It will be apparent to those skilled in this art that various modifications and variations can be made to the source-destination traffic estimation scheme of the present invention without departing from the spirit and scope of the invention. It will also be apparent to those skilled in the art that the estimation method of the present invention may be used for other purposes related to packet-switched networks that require source-destination traffic, e.g., adaptive routing and flow control in a packet-switched communication network. Other embodiments of the invention will be apparent to those skilled in this art from consideration of the specification and practice of the invention disclosed herein. It is intended that the specification and examples be considered exemplary only, with the true scope and spirit of the invention being indicated by the following claims.

Patent Citations
Cited PatentFiling datePublication dateApplicantTitle
US4979118 *Mar 10, 1989Dec 18, 1990Gte Laboratories IncorporatedPredictive access-control and routing system for integrated services telecommunication networks
US5289462 *Aug 19, 1992Feb 22, 1994International Business Machines Corp.Traffic management in packet communications networks
US5734825 *Jul 18, 1994Mar 31, 1998Digital Equipment CorporationFor a computer network
US5781531 *Dec 27, 1995Jul 14, 1998Digital Equipment CorporationMethod and apparatus for hierarchical relative error scheduling
Referenced by
Citing PatentFiling datePublication dateApplicantTitle
US6229815 *Mar 6, 1998May 8, 2001Mci Communications CorporationMethod of optimal routing in a bi-directional line switched sonet ring
US6560204 *Mar 2, 1999May 6, 2003Telcordia Technologies, Inc.Method of estimating call level traffic intensity based on channel link measurements
US6574669 *Aug 31, 1998Jun 3, 2003Nortel Networks LimitedMethod and apparatus for routing traffic within a network utilizing linear optimization
US6725263 *Mar 21, 2000Apr 20, 2004Level 3 Communications, Inc.Systems and methods for analyzing network traffic
US6785240 *Jun 2, 2000Aug 31, 2004Lucent Technologies Inc.Method for estimating the traffic matrix of a communication network
US6909888 *Oct 14, 2002Jun 21, 2005Electronics And Telecommunications Research InstituteSystem for estimating traffic rate of calls in wireless personal communication environment and method for the same
US6944673May 15, 2001Sep 13, 2005The Regents Of The University Of MichiganMethod and system for profiling network flows at a measurement point within a computer network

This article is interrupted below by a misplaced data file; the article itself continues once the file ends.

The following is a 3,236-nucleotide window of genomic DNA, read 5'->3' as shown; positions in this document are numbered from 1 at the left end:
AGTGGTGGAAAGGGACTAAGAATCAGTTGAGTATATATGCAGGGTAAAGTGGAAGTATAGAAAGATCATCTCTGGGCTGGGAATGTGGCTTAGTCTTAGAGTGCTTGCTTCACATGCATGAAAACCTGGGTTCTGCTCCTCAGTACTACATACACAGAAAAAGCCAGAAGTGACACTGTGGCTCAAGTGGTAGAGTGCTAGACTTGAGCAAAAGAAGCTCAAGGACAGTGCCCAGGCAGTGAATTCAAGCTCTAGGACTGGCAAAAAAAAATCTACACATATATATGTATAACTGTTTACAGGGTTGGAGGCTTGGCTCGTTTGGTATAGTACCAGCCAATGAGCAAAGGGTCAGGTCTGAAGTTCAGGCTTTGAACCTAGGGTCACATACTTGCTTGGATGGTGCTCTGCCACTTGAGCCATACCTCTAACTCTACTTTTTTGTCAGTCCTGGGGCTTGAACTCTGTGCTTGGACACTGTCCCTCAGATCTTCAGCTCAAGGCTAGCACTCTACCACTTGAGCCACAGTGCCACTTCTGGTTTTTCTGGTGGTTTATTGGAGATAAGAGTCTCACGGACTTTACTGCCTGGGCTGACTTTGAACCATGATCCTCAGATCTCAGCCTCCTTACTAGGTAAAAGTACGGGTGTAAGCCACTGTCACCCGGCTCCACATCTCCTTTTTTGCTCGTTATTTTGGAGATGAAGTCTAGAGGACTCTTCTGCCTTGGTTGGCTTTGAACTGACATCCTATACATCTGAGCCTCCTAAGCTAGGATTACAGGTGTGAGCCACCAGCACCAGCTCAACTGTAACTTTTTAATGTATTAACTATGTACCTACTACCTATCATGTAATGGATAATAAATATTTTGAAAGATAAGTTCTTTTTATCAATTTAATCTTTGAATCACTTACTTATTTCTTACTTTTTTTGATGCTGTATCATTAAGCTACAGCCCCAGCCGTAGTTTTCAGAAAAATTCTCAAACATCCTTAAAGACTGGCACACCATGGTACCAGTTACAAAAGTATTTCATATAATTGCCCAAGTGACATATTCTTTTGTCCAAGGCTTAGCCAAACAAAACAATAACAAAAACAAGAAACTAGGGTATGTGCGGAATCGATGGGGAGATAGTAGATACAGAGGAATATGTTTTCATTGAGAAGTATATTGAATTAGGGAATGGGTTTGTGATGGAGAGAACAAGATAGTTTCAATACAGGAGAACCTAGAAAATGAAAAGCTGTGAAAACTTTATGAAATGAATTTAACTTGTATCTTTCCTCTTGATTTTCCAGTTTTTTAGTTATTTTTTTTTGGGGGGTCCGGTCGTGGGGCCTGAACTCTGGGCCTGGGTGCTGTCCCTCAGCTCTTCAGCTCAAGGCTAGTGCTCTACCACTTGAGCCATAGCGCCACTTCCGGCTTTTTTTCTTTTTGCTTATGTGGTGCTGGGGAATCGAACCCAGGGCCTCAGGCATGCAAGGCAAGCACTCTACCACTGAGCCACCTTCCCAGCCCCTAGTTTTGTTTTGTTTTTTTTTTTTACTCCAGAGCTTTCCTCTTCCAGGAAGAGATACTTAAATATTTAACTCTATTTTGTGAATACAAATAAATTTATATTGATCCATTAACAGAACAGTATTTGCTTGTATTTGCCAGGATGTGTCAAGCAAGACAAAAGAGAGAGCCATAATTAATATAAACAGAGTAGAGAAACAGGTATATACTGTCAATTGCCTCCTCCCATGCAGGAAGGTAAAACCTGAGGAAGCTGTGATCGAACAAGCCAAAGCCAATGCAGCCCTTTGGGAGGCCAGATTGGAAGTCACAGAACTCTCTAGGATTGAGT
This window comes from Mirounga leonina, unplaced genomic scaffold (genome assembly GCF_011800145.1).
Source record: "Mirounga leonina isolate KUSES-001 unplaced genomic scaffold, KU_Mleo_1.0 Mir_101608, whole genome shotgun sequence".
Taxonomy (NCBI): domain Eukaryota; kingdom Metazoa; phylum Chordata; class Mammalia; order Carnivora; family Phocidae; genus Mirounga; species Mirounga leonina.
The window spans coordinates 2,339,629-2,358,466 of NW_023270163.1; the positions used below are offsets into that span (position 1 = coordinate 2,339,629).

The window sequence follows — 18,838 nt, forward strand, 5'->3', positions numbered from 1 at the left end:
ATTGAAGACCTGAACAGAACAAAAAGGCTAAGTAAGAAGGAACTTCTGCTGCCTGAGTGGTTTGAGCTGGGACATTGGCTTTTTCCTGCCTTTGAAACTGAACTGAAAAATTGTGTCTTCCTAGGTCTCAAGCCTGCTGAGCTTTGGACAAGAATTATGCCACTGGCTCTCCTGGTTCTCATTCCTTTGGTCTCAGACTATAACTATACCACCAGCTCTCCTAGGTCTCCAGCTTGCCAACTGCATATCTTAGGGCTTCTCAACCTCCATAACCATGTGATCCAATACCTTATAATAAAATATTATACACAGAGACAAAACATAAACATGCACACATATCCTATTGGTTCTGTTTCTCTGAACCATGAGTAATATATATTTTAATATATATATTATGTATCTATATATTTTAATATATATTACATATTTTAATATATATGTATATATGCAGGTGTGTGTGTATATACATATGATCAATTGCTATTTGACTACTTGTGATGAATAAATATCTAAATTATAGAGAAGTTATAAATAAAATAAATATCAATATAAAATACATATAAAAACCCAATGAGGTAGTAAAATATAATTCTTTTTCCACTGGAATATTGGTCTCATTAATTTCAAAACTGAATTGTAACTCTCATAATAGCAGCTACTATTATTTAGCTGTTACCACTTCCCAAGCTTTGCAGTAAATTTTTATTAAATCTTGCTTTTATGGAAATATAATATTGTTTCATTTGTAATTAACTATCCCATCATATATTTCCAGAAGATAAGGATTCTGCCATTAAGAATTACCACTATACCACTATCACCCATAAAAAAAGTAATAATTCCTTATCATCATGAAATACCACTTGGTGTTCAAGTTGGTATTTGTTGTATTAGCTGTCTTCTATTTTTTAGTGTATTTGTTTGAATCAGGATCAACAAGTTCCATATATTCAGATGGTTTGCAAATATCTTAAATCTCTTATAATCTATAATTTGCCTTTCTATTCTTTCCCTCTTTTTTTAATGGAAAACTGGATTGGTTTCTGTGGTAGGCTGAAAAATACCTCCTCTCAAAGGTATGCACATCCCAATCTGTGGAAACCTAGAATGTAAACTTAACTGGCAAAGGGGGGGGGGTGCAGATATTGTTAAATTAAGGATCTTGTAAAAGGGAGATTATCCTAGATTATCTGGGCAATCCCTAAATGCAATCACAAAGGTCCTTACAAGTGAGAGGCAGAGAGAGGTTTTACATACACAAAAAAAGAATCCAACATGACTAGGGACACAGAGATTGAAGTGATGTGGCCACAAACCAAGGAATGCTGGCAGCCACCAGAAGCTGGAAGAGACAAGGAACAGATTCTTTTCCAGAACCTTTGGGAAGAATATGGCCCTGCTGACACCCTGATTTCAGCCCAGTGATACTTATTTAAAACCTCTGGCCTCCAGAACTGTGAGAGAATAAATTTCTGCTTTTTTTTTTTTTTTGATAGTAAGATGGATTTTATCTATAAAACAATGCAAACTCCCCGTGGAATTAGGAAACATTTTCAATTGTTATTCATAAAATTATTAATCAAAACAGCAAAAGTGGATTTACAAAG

US7027448 *Jun 7, 2001Apr 11, 2006At&T Corp.System and method for deriving traffic demands for a packet-switched network
US7111073 *May 30, 2000Sep 19, 2006Cisco Technology, Inc.Apparatus for estimating delay and jitter between network routers
US7299283Jun 27, 2006Nov 20, 2007At&T Corp.Apparatus for size-dependent sampling for managing a data network
US7302482 *Nov 1, 2001Nov 27, 2007Cisco Technology, Inc.Traffic flow optimisation system
US7308494 *Nov 8, 2002Dec 11, 2007Hewlett-Packard Development Company, L.P.Reprovisioning technique for an interconnect fabric design
US7403482 *Jul 3, 2001Jul 22, 2008Nec CorporationPath provisioning for service level agreements in differentiated service networks
US7536455Jul 18, 2006May 19, 2009At&T Corp.Optimal combination of sampled measurements
US7729269 *Jun 9, 2004Jun 1, 2010Sprint Communications Company L.P.Method for identifying and estimating mean traffic for high traffic origin-destination node pairs in a network
US7756043Jun 9, 2004Jul 13, 2010Sprint Communications Company L.P.Method for identifying high traffic origin-destination node pairs in a packet based network
US7773515Jun 28, 2005Aug 10, 2010Cisco Technology, Inc.Method and apparatus for estimating delay and jitter between many network routers using measurements between a preferred set of routers
US7774849 *Apr 15, 2005Aug 10, 2010TekelecMethods, systems, and computer program products for detecting and mitigating denial of service attacks in a telecommunications signaling network